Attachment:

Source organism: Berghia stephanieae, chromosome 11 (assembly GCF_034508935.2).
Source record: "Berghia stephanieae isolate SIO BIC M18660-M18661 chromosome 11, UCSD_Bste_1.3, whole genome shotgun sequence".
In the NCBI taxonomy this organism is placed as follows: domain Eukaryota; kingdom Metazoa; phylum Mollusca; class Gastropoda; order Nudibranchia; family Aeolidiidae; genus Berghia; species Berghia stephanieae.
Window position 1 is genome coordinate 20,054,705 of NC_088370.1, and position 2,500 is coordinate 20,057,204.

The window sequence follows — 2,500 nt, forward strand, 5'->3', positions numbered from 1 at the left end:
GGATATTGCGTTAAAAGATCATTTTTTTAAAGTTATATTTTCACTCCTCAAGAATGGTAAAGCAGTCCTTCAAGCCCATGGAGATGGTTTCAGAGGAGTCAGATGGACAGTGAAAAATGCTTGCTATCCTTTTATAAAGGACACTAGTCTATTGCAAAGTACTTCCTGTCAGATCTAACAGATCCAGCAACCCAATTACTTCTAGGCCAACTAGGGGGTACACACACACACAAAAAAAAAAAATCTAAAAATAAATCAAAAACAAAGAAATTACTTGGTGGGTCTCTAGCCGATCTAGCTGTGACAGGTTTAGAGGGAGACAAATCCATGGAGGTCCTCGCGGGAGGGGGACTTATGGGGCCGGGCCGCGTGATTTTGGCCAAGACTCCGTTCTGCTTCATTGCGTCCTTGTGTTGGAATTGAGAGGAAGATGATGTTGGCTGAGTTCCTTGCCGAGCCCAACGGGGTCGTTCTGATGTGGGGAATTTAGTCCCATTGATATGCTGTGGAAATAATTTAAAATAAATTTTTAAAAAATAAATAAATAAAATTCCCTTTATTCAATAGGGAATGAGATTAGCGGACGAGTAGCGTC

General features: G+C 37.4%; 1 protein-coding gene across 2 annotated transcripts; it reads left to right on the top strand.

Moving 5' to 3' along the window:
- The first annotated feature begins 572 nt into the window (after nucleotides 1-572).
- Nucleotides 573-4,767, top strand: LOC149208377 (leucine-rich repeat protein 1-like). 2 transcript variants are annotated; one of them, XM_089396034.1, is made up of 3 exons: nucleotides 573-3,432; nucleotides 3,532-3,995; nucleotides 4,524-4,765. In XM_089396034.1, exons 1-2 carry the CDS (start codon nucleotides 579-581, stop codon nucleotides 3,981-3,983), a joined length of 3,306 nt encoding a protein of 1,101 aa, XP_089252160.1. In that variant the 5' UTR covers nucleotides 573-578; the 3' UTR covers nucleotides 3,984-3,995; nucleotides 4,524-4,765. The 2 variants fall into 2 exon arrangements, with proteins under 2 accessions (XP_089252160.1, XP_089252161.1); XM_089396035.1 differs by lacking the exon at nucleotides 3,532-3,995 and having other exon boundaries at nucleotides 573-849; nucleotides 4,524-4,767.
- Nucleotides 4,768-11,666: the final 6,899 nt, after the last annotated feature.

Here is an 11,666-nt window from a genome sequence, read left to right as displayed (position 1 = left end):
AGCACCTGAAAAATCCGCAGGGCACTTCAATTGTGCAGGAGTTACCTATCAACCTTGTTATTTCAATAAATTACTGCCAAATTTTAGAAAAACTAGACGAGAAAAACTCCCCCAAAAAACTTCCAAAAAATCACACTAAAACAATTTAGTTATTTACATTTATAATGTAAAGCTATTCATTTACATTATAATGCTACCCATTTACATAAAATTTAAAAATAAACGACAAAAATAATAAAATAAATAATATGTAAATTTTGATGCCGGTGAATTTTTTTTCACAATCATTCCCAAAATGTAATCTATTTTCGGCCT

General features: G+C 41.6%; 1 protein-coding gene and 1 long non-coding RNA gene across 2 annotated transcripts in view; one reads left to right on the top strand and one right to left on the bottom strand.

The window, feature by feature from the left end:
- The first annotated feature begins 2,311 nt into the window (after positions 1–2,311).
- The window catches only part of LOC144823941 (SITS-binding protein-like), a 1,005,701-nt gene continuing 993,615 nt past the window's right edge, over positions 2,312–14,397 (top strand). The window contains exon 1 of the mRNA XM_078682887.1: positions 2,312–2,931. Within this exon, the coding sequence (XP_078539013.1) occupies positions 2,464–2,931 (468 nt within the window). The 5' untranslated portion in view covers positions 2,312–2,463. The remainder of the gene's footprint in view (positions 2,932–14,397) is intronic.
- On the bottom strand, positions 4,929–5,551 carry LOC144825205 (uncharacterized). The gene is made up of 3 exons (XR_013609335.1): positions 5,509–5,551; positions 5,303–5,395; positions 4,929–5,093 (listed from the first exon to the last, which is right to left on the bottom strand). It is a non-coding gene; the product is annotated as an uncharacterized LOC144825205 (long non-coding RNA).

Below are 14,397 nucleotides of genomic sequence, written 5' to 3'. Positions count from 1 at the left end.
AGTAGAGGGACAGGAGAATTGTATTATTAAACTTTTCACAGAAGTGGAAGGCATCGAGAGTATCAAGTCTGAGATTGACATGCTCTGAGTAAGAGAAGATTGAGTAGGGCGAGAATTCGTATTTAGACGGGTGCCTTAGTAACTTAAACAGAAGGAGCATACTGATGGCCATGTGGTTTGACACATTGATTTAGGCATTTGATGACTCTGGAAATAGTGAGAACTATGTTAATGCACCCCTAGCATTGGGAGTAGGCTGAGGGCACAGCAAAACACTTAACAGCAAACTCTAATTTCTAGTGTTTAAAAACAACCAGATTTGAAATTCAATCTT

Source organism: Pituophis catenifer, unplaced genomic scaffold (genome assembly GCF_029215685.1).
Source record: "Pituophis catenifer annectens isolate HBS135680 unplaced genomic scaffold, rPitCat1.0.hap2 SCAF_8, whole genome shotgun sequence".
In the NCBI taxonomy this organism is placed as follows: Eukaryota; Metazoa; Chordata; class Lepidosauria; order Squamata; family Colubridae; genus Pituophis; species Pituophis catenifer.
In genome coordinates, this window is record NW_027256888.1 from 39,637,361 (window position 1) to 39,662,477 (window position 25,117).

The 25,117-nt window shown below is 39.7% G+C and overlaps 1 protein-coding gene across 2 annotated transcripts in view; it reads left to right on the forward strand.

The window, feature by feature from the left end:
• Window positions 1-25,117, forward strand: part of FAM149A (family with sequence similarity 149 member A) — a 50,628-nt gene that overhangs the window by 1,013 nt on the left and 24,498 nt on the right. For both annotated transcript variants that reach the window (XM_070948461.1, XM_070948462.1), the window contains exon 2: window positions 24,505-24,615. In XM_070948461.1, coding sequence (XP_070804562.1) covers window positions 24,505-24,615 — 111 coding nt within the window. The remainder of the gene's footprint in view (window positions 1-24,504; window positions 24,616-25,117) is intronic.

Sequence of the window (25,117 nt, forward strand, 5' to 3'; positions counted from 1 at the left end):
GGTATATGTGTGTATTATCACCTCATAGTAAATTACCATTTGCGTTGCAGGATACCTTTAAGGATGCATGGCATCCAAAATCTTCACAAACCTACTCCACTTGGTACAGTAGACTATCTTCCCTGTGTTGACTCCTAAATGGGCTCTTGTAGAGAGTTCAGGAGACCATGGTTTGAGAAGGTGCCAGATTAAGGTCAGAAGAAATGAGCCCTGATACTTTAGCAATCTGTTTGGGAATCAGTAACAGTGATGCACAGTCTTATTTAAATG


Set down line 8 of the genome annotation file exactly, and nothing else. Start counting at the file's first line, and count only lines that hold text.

Moving 5' to 3' along the window: